Rage Against the Corrupted Item

By now you would’ve read my previous blogs where I walked you through completing cross forest mail migrations, setting up cross forest mail flow and implementing this thing called multi-tenancy. If you haven’t read those blogs, stop reading this one, click on the links below and come back:

The Mother of All Cross Forest Migrations

Exchange Cross Forest Mail Flow…Wait What?

The Beast That Is Multi-Tenancy

If you have read my previous works of art, you’re awesome, you can collect $200 and pass go! AKA please continue reading the next instalment of “What else can pure awesomeness tell us that will help me get some sleep at night during my next mail migration project?”

Read on my loyal apprentice…

I know what you’re thinking…after cross forest mail flows and migrations and setting up multi tenancy, what on earth is there to talk about this time? I’ll tell you…the one thing that had me scratching my head and trying to pull out whatever hair I had left on my head…the infamous migration batch failures where Microsoft says, “you know what, we’re just going to throw you a random error message but not tell you what caused it.” I know I said I was I was scratching my head, but when this happened (and of course it was late at night) the reality was, I was performing violent knocks of my head against something solid, otherwise known as the head bang!

(if you don’t want to read the entire blog, I have found this approach to be useful for such situations although it doesn’t actually resolve the technical problem – just causes a different type of headache).

However, if you want to save yourself let’s keep reading….

WHAT THE BEEP WAS THE ERROR MESSAGE?

What was the error message I hear you asking? I’ll tell you and then you be the judge whether the violent knocks of the head were justified…Error Message: FailedOther

Now when you’re in the middle of a change window and have limited time, the last thing you want is to see such a cryptic error message, but I guess anything is better than 0x000440535 error codes where not even Dr Google can help you!

As I was saying, FailedOther! And what made this even more cryptic was the mailbox migrations for this particular batch had already completed up to 95%! See! Head bang = justified!

So now the change window I was in was nearing the end and after running a ridiculous amount of PowerShell cmdlets trying to figure out what was going on, because you know, who needs to scour through a 6MB text file trying to find the words FailedOther, I was at my wits end when a little Ewok appeared on my shoulder and whispered in my ear…Bad Items! Jumping out of my seat like someone was trying to imprint the hashtag #OTOD (If you want to know what OTOD is read this awesome blog by our CEO Ronnie Altit)  onto me using a branding iron, I grabbed my phone, called the Project Manager and asked him to extend the change window by just a fraction as I knew at that point, I found the root cause!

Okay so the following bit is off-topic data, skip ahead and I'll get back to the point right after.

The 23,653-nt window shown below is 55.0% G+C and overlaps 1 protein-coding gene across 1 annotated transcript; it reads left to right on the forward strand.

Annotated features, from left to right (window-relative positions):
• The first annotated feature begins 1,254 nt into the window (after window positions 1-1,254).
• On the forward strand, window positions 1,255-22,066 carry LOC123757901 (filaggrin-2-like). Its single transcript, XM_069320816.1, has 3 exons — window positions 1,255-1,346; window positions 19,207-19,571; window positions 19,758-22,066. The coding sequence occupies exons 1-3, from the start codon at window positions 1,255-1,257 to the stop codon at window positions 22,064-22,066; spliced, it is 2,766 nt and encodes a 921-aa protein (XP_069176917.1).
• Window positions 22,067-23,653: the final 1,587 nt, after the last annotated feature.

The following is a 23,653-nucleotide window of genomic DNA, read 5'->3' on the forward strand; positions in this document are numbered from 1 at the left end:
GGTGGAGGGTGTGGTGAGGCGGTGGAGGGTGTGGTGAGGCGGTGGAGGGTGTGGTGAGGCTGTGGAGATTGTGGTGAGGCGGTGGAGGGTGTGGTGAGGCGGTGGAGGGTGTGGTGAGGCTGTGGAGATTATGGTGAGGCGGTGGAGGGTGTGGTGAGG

So, you mad man made of pure awesomeness, how did you get this fixed?? As with my previous blogs, you’re going to find out by following 3 easy steps listed below (and yes in this order):

The first option you have is to remove the migration batch and start it again with 2 key switches included – BadItemLimit and AcceptLargeDataLoss. In my case, there was no chance this was going to work because I’m in the process of migrating a few hundred mailboxes, each a significant size and restarting the batch would mean I could kiss the change window goodbye!

Queue option 2 or as I’d like to call it – the option that made me look like a superstar (more than I already am of course – somehow it was possible!)

Basically, option 2 involves resuming the current batch, but including the BadItemLimit and AcceptLargeDataLoss switches at the same time. WHAAAAT??!?!??!

This is what I mean:

  • Launch the Exchange Management Shell
  • Run the following: Get-MoveRequest -Identity “username” | Set-MoveRequest -BadItemLimit 20 -AcceptLargeDataLoss
    1. Now remember, the above will only target a single user. In my scenario, I only had a small number of users affected so could target them individually
    2. If you have a large number of users affected, call a CSV file instead 
    3. Once you hit enter on the above command, you’ll be presented with a nice, simple warning in yellow, which is enough to make your heart skip a beat!

There you have it my loyal apprentice…the reason why the title of this blog is called Rage Against the Corrupted Item!

Until next time, signing off!

Pure Awesomeness

“I’m a success today because I had a friend who believed in me and I didn’t have the heart to let him down.” – Abraham Lincoln

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